Italian Restaurants worth leaving the House for
We’ve done the hard work so you don’t have to.
Pasta Ripiena, Bristol
In Bristol, Pasta Loco is legendary. With a four-month waiting list, it plays hard to get. Its newer younger sister, though. Well, she’s somewhat easier to pin down. Not for long though, as she’s already had Marina O’Loughlin, The Times’s formidable lead critic, singing her praises, while The Telgraph’s William Sitwell (of Waitrose Magazine ‘killing vegans’ infamy) was supposedly brought to tears with the mezzaluna of black truffle and porcini. Well, it was hardly going to be the meat-free, cheese-free, lettuce-wrapped falafel that did it for him, was it?
Pasta Ripiena is unfussy and has a menu that will leave you speechless and with money still in the bank. Result. The pasta is freshly made, the organic wines carefully selected and the focaccia seasoned to perfection.
Hot tip: they’ve got a deli opening up a few doors down, so finally you can enjoy the delights of their olive oil-dipped focaccia and biodynamic wines from the comfort of your living rooms. I’ll meet you on the other side, where I’ll be 50kg heavier, with spaghetti for hair, burrata for hands and a heck of a big smile on my face.
Botti di Mamma, Nottingham
Until a few months ago, I didn’t think the words ‘Nottingham’ and ‘world-beating Italian food’ could be found in a sentence together. However, my thoughts were silenced when we took a trip to Botti di Mamma, which is tucked away in the artsy and oh-so-independent Hockley area of the city.
The food, which comprises mainly pasta-based dishes, is simple but delicious — and just like the restaurant’s stripped back and rustic setting, focuses on flavour rather than fanciness. Botti di Mamma’s prices are worth mentioning too, with main courses never exceeding £10 and starters beginning at £5. If you’re lucky enough to have already been, there’s a sister restaurant called Sexy Mamma Love Spaghetti located just around the corner. Result.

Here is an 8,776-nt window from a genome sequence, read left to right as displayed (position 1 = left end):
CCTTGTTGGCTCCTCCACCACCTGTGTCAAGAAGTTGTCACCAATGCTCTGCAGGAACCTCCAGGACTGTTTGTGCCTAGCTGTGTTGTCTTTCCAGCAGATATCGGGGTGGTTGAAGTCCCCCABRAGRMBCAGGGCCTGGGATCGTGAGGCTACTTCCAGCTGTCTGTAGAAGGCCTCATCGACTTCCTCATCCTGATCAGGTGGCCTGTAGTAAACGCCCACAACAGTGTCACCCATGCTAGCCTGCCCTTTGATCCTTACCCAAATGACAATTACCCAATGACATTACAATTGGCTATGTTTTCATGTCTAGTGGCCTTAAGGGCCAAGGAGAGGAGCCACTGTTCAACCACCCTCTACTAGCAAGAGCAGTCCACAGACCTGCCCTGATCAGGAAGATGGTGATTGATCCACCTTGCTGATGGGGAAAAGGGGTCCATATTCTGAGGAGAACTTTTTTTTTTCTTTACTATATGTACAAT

‘Good things come to those who wait’. No truer phrase could be used to describe a culinary experience at Padella. Yes, queues are inevitable, but after the first bite of their astoundingly tasty range of pasta dishes the 40-minute-or-so wait beforehand will feel like a distant memory.
Prepared using a mixture of Italian and local ingredients, Padella’s menu is perfect for those looking for an authentic Italian meal just south of the River Thames. Best of all? It’s incredibly reasonably priced.
Paesano Pizza, Glasgow
For us, there is no pizza worth parting with your money for other than the stuffed crust Tesco margarita. Because pizzas in restaurants are more often than not incredibly average and monumentally overpriced. Not Paesano, however.
Pizza £5. Wine £4. Ice Cream £3. Done. And there is nothing remotely chainlike about this place. You can feel Pizza Express entering administration the minute you walk through the door. Proper Neopolitan pizzas cooked fresh with the most outrageous toppings Glasgow could source. The atmosphere is buzzy and fabulous, too.